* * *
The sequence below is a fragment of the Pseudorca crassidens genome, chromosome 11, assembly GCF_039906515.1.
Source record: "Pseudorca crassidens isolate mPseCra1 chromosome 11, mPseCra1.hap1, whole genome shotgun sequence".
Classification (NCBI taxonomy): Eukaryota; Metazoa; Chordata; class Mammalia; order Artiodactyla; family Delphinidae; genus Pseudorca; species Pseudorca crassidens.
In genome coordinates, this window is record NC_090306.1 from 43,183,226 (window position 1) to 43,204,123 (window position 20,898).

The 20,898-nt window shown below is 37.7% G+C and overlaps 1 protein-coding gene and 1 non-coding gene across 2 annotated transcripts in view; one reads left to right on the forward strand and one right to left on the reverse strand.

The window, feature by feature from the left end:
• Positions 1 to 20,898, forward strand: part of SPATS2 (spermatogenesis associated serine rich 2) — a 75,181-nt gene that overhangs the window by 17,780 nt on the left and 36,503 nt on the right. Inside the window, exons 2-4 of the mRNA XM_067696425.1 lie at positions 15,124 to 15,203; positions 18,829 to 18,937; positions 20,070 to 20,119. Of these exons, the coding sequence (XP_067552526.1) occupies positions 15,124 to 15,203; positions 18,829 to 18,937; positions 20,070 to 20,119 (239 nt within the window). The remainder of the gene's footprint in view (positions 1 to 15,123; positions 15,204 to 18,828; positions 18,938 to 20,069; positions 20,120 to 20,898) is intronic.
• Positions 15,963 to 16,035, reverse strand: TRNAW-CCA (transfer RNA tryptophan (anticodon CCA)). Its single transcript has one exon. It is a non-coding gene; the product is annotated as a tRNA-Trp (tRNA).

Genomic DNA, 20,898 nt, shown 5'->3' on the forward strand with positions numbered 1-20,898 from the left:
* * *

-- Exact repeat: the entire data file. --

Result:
The sequence below is a fragment of the Pseudorca crassidens genome, chromosome 11, assembly GCF_039906515.1.
Source record: "Pseudorca crassidens isolate mPseCra1 chromosome 11, mPseCra1.hap1, whole genome shotgun sequence".
Classification (NCBI taxonomy): Eukaryota; Metazoa; Chordata; class Mammalia; order Artiodactyla; family Delphinidae; genus Pseudorca; species Pseudorca crassidens.
In genome coordinates, this window is record NC_090306.1 from 43,183,226 (window position 1) to 43,204,123 (window position 20,898).

The 20,898-nt window shown below is 37.7% G+C and overlaps 1 protein-coding gene and 1 non-coding gene across 2 annotated transcripts in view; one reads left to right on the forward strand and one right to left on the reverse strand.

The window, feature by feature from the left end:
• Positions 1 to 20,898, forward strand: part of SPATS2 (spermatogenesis associated serine rich 2) — a 75,181-nt gene that overhangs the window by 17,780 nt on the left and 36,503 nt on the right. Inside the window, exons 2-4 of the mRNA XM_067696425.1 lie at positions 15,124 to 15,203; positions 18,829 to 18,937; positions 20,070 to 20,119. Of these exons, the coding sequence (XP_067552526.1) occupies positions 15,124 to 15,203; positions 18,829 to 18,937; positions 20,070 to 20,119 (239 nt within the window). The remainder of the gene's footprint in view (positions 1 to 15,123; positions 15,204 to 18,828; positions 18,938 to 20,069; positions 20,120 to 20,898) is intronic.
• Positions 15,963 to 16,035, reverse strand: TRNAW-CCA (transfer RNA tryptophan (anticodon CCA)). Its single transcript has one exon. It is a non-coding gene; the product is annotated as a tRNA-Trp (tRNA).

Genomic DNA, 20,898 nt, shown 5'->3' on the forward strand with positions numbered 1-20,898 from the left: